An epidemiological study on diabetes and its determinants among urban slum women of Rajkot city, Gujarat

Ruchita T. Lunagariya, Umed V. Patel


Background: India has the maximum number of diabetic patients in the world and this had given the country the dubious distinction of being the “diabetic capital” of the world. It is evident that the urban poor living in slums and slum like areas adopt a more urbanized lifestyle which places them at a higher risk for non-communicable diseases and have poor access to healthcare, partly related to their poor purchasing ability. Women slum dwellers are particularly vulnerable to negative health outcomes. The study was conducted with objectives to assess prevalence, determine factors and know treatment and control status.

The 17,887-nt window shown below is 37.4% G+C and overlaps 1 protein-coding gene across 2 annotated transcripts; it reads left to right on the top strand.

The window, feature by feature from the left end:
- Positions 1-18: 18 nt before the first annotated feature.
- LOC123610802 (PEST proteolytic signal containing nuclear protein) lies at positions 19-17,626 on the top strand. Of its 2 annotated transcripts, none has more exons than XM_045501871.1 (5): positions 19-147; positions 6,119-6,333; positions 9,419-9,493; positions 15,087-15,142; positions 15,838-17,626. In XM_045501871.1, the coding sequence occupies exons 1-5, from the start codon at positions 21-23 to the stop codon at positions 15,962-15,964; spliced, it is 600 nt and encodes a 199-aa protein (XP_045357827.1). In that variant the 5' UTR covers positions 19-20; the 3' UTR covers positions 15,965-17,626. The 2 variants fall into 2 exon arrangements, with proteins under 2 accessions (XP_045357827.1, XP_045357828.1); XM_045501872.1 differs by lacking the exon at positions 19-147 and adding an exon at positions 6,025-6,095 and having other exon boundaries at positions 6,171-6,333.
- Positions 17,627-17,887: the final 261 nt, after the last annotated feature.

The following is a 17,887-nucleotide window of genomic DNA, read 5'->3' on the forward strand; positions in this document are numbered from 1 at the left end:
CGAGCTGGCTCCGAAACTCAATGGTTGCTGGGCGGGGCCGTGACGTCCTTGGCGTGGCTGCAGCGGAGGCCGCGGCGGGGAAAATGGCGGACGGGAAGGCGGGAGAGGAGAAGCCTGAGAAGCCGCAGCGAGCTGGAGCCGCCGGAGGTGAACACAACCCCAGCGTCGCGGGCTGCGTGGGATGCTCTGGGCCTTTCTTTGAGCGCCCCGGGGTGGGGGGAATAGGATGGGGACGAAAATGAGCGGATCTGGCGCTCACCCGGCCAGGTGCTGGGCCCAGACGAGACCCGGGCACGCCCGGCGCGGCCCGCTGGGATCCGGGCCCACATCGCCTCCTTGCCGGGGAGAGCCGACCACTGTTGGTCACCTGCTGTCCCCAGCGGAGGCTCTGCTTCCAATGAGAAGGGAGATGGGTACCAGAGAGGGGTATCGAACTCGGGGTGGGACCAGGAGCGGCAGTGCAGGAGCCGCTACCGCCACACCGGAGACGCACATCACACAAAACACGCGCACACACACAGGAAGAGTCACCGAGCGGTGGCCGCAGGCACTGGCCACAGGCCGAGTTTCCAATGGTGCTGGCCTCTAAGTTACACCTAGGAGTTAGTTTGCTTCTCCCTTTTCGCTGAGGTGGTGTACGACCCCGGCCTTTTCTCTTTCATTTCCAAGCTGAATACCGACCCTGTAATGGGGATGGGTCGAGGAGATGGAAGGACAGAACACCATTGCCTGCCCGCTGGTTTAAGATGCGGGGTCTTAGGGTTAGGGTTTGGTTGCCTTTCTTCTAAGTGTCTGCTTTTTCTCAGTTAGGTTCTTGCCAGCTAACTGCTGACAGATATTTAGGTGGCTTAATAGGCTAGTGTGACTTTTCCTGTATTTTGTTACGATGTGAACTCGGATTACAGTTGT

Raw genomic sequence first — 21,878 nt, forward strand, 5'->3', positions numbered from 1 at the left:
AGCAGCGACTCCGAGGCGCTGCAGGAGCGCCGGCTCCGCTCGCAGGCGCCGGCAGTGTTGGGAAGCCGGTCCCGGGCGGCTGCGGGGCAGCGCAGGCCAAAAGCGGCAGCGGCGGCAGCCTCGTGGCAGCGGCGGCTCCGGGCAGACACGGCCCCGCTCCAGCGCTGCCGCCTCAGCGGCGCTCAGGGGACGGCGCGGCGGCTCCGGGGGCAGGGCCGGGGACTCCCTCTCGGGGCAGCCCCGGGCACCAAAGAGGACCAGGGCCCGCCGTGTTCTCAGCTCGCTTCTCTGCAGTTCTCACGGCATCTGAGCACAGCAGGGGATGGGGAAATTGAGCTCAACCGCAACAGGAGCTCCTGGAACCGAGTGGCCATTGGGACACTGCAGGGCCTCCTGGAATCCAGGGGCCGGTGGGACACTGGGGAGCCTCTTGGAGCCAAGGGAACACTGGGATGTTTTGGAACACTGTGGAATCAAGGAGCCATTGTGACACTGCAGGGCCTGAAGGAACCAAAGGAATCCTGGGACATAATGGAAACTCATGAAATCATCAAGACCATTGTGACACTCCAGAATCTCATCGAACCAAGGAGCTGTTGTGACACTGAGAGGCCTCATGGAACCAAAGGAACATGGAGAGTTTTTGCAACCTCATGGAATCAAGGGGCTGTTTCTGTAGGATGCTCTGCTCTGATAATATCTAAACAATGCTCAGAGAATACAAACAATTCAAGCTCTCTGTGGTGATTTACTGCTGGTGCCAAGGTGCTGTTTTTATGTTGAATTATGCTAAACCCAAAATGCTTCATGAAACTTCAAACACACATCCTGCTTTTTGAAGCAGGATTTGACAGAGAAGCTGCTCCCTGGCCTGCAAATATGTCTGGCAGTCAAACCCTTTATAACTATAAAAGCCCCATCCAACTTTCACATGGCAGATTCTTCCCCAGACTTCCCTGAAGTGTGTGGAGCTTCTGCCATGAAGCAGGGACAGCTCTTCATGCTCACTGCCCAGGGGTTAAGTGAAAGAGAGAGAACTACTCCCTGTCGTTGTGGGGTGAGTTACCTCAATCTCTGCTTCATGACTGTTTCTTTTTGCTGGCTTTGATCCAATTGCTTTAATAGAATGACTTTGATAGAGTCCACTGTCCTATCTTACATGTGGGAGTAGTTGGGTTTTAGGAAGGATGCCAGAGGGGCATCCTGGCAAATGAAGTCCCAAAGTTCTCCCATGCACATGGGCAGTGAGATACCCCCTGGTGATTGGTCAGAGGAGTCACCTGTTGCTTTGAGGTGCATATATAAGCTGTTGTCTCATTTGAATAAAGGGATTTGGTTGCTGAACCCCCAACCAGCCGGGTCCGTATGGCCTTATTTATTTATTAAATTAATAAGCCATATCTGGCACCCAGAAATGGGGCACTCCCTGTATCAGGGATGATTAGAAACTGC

Methods: This is a cross sectional study conducted among 405 slum women of age 35 years or more in Rajkot city. Interview, anthropometric measurements and selective clinical examinations i.e., blood sugar estimation were done for all participants.

Results: In present study, total 64 (15.80%) women were diagnosed with diabetes. A statistically significant association was found between body mass index, remaining busy in household work, walking, practicing healthy habits, parental history, sibling history and diabetes. Out of 64 women who were diagnosed with diabetes, about half i.e., 36 (56.25%) were aware of their diabetic status. Out of those aware, 29 (80.66%) were on treatment. Among those on treatment, about half i.e., 16 (55.17%) had their blood sugar under control.

Conclusions: Studied population high prevalence and inadequate control of diabetes. 


Diabetes, Slum, Women, Control status

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